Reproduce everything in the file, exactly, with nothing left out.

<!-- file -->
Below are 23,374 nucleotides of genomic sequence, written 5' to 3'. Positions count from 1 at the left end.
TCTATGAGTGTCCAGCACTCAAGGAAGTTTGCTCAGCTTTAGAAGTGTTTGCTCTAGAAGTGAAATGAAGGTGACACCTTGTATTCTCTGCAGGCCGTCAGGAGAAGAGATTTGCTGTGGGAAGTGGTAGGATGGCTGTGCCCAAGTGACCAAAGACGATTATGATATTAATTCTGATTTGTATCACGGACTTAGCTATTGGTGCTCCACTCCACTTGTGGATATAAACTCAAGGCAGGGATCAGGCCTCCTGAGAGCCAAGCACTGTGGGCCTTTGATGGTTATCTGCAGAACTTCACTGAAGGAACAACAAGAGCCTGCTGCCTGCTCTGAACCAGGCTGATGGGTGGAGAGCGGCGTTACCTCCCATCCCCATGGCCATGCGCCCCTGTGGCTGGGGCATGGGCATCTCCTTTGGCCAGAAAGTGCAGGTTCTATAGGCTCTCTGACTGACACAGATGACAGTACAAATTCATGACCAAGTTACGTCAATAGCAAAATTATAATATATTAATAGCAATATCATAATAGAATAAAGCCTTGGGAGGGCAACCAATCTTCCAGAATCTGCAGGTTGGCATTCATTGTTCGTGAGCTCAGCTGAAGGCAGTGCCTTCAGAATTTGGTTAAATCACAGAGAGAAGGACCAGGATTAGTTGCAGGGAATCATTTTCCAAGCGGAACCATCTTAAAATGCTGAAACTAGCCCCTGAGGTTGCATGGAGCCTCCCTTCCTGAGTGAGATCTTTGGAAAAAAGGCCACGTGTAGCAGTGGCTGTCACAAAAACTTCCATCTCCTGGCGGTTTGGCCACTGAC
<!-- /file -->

Below are 23,374 nucleotides of genomic sequence, written 5' to 3'. Positions count from 1 at the left end.
TCTATGAGTGTCCAGCACTCAAGGAAGTTTGCTCAGCTTTAGAAGTGTTTGCTCTAGAAGTGAAATGAAGGTGACACCTTGTATTCTCTGCAGGCCGTCAGGAGAAGAGATTTGCTGTGGGAAGTGGTAGGATGGCTGTGCCCAAGTGACCAAAGACGATTATGATATTAATTCTGATTTGTATCACGGACTTAGCTATTGGTGCTCCACTCCACTTGTGGATATAAACTCAAGGCAGGGATCAGGCCTCCTGAGAGCCAAGCACTGTGGGCCTTTGATGGTTATCTGCAGAACTTCACTGAAGGAACAACAAGAGCCTGCTGCCTGCTCTGAACCAGGCTGATGGGTGGAGAGCGGCGTTACCTCCCATCCCCATGGCCATGCGCCCCTGTGGCTGGGGCATGGGCATCTCCTTTGGCCAGAAAGTGCAGGTTCTATAGGCTCTCTGACTGACACAGATGACAGTACAAATTCATGACCAAGTTACGTCAATAGCAAAATTATAATATATTAATAGCAATATCATAATAGAATAAAGCCTTGGGAGGGCAACCAATCTTCCAGAATCTGCAGGTTGGCATTCATTGTTCGTGAGCTCAGCTGAAGGCAGTGCCTTCAGAATTTGGTTAAATCACAGAGAGAAGGACCAGGATTAGTTGCAGGGAATCATTTTCCAAGCGGAACCATCTTAAAATGCTGAAACTAGCCCCTGAGGTTGCATGGAGCCTCCCTTCCTGAGTGAGATCTTTGGAAAAAAGGCCACGTGTAGCAGTGGCTGTCACAAAAACTTCCATCTCCTGGCGGTTTGGCCACTGAC